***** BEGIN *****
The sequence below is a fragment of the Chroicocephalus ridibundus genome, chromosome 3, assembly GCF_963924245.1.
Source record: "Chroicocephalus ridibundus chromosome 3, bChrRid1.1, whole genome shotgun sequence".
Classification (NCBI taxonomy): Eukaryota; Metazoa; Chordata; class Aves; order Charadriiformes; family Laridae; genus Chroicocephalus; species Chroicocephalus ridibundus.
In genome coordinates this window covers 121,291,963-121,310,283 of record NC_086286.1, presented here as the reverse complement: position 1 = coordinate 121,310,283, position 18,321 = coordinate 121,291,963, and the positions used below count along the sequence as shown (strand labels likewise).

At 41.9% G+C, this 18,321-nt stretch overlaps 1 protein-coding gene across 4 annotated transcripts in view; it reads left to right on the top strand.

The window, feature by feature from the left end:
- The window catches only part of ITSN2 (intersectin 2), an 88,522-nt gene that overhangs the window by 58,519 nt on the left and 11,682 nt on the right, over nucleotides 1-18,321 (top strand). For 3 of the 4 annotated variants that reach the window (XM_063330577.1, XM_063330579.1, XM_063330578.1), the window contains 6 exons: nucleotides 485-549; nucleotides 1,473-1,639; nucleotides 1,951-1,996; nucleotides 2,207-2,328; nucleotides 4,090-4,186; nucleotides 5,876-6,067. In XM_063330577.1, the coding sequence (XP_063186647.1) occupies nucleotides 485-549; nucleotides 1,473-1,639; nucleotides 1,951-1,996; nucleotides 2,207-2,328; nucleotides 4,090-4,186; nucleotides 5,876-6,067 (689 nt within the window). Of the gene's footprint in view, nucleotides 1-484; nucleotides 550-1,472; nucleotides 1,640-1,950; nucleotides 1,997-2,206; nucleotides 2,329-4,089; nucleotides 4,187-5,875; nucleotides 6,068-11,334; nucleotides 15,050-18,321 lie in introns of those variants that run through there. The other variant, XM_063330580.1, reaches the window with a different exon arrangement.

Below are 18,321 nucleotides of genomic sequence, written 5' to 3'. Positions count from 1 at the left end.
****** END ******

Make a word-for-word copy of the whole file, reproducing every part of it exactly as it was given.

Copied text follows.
The sequence below is a fragment of the Chroicocephalus ridibundus genome, chromosome 3, assembly GCF_963924245.1.
Source record: "Chroicocephalus ridibundus chromosome 3, bChrRid1.1, whole genome shotgun sequence".
Classification (NCBI taxonomy): Eukaryota; Metazoa; Chordata; class Aves; order Charadriiformes; family Laridae; genus Chroicocephalus; species Chroicocephalus ridibundus.
In genome coordinates this window covers 121,291,963-121,310,283 of record NC_086286.1, presented here as the reverse complement: position 1 = coordinate 121,310,283, position 18,321 = coordinate 121,291,963, and the positions used below count along the sequence as shown (strand labels likewise).

At 41.9% G+C, this 18,321-nt stretch overlaps 1 protein-coding gene across 4 annotated transcripts in view; it reads left to right on the top strand.

The window, feature by feature from the left end:
- The window catches only part of ITSN2 (intersectin 2), an 88,522-nt gene that overhangs the window by 58,519 nt on the left and 11,682 nt on the right, over nucleotides 1-18,321 (top strand). For 3 of the 4 annotated variants that reach the window (XM_063330577.1, XM_063330579.1, XM_063330578.1), the window contains 6 exons: nucleotides 485-549; nucleotides 1,473-1,639; nucleotides 1,951-1,996; nucleotides 2,207-2,328; nucleotides 4,090-4,186; nucleotides 5,876-6,067. In XM_063330577.1, the coding sequence (XP_063186647.1) occupies nucleotides 485-549; nucleotides 1,473-1,639; nucleotides 1,951-1,996; nucleotides 2,207-2,328; nucleotides 4,090-4,186; nucleotides 5,876-6,067 (689 nt within the window). Of the gene's footprint in view, nucleotides 1-484; nucleotides 550-1,472; nucleotides 1,640-1,950; nucleotides 1,997-2,206; nucleotides 2,329-4,089; nucleotides 4,187-5,875; nucleotides 6,068-11,334; nucleotides 15,050-18,321 lie in introns of those variants that run through there. The other variant, XM_063330580.1, reaches the window with a different exon arrangement.

Below are 18,321 nucleotides of genomic sequence, written 5' to 3'. Positions count from 1 at the left end.